Special effects in cinema are divided into two categories:

1) Field special effects
Special effects in the film industry are images that are difficult to make when making a film. These scenes are real and real, and all of them are performed by stuntmen, artists, cinematographers and a number of explosives and modeling specialists, and are recorded with the cameras themselves, and some of them are filmed after the recording.

 

Special effects are divided into two categories: optical effects and mechanical effects.

 

Optical effects
(Also called photo effects) are techniques in which images or film frames are created in the form of a photograph, which is through “in-camera” using multiple exposures, combining images or the process of shaftan, or through post-processes. Produced by and using an optical printer.

 

Mechanical effects
(Also called practical or physical effects) are techniques that are actually recorded during the original filming. This includes mechanical objects, staging, scale models, fireworks, and atmospheric effects (creating effects of wind, rain, fog, snow, and physical clouds). Creating a car with automatic movement or blowing up a building are examples of mechanical effects.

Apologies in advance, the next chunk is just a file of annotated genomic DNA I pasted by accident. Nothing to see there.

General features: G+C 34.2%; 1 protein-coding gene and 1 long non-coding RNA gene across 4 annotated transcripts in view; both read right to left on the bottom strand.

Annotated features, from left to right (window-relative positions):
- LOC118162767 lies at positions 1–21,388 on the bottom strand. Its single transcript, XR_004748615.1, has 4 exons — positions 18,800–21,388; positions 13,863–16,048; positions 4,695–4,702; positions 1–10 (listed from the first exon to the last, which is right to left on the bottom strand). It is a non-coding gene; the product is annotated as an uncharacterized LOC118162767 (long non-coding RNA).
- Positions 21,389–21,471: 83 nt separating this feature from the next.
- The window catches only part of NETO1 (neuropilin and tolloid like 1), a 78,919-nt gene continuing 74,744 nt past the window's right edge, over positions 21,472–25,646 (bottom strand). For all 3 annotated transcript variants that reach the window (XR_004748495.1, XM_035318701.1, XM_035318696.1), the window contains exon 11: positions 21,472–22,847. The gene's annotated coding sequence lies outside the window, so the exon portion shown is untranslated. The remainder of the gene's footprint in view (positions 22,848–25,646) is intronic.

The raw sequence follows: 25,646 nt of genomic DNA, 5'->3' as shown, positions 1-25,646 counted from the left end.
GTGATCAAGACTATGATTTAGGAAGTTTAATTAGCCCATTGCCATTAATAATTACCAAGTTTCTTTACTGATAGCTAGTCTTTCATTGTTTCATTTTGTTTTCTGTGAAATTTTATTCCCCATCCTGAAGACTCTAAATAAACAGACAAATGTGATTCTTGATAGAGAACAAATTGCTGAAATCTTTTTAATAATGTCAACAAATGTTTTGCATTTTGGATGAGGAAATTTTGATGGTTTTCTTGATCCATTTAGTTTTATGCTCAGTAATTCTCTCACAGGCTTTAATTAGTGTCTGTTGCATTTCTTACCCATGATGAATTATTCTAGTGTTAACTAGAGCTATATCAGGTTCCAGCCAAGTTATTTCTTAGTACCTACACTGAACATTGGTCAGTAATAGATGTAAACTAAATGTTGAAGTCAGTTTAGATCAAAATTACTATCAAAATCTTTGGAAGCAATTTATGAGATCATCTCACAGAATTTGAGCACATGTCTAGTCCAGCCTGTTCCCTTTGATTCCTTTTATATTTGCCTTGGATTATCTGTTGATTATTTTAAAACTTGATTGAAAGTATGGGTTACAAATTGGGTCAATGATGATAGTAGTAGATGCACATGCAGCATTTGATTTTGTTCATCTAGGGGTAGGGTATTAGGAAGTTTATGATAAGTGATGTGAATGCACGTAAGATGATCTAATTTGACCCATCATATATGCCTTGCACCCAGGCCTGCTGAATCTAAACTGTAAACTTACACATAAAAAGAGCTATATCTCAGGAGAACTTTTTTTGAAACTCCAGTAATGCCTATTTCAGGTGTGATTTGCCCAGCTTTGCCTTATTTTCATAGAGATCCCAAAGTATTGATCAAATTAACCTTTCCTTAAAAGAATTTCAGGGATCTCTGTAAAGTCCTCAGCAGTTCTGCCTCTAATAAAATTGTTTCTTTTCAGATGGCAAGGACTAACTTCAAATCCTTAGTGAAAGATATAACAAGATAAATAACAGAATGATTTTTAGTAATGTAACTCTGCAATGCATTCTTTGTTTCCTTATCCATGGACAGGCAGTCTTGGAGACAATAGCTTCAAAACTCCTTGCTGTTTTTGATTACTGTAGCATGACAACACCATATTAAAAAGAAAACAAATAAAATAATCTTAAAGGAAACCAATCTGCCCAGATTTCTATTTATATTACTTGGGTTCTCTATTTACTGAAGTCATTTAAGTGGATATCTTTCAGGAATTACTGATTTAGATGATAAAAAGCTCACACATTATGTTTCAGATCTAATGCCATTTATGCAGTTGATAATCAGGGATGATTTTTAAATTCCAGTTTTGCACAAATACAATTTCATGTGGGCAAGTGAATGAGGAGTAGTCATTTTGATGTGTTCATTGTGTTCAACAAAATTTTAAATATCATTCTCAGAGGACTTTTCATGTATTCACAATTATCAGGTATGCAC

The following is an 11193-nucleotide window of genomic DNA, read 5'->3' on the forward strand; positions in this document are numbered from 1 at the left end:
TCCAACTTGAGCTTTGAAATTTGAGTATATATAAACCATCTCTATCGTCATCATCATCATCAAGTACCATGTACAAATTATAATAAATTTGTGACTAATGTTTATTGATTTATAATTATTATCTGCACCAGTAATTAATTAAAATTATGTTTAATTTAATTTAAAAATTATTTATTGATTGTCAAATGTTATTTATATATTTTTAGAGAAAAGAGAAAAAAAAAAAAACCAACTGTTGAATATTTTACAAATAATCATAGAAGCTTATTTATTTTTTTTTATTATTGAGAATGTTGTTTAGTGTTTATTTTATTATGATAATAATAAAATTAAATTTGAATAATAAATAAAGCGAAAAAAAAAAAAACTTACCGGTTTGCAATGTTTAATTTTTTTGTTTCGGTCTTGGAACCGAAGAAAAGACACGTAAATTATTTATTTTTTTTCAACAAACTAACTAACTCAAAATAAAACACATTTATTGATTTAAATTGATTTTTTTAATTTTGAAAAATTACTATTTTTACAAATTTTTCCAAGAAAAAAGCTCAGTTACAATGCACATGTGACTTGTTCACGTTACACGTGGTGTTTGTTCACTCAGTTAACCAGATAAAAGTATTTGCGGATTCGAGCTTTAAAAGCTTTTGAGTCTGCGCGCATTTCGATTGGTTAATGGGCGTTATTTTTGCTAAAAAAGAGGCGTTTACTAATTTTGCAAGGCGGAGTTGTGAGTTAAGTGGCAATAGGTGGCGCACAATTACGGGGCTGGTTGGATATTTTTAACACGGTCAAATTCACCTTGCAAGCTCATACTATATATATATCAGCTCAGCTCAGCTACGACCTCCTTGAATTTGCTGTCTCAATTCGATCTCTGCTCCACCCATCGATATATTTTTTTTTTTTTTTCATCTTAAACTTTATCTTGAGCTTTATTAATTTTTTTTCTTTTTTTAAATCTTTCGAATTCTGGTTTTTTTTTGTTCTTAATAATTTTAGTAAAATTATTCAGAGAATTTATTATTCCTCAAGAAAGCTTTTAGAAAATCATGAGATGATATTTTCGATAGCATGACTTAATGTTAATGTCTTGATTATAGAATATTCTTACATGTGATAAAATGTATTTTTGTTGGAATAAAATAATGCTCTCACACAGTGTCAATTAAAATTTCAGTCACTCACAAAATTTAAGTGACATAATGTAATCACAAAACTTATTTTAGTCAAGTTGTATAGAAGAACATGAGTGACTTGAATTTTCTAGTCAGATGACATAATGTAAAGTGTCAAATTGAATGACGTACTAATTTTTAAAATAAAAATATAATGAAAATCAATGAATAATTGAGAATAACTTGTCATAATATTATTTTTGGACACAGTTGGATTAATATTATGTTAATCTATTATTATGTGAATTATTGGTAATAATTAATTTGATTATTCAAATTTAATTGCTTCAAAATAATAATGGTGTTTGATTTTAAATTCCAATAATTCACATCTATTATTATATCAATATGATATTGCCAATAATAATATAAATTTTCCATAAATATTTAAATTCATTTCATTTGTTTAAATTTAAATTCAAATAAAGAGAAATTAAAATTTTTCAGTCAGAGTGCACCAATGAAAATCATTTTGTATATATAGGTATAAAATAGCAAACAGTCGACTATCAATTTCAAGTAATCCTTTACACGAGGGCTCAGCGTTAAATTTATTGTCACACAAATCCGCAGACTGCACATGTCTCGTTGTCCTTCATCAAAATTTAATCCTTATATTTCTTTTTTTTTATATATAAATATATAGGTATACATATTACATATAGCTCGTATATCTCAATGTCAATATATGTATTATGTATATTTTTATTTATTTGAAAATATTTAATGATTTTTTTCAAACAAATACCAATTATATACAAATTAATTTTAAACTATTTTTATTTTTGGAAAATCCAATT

Before computers could produce such images, filmmakers also made many cinematic special effects. They used plaster models, cardboard samples, dolls, and scaled-down models to create these effects. Of course, the concept of Special Effects means special field effects with Visual Effects meaning visual effects should not be confused. Special effects are those that are actually performed by stuntmen in the field.

 

2) Special visual effects
Today, special effects are used if it is impossible or costly to create a live effect in front of the camera. Special effects include composites, rotoscopes, animations, tracking, etc., most of which are expensive to make and add a significant amount to the cost of producing Hollywood movies.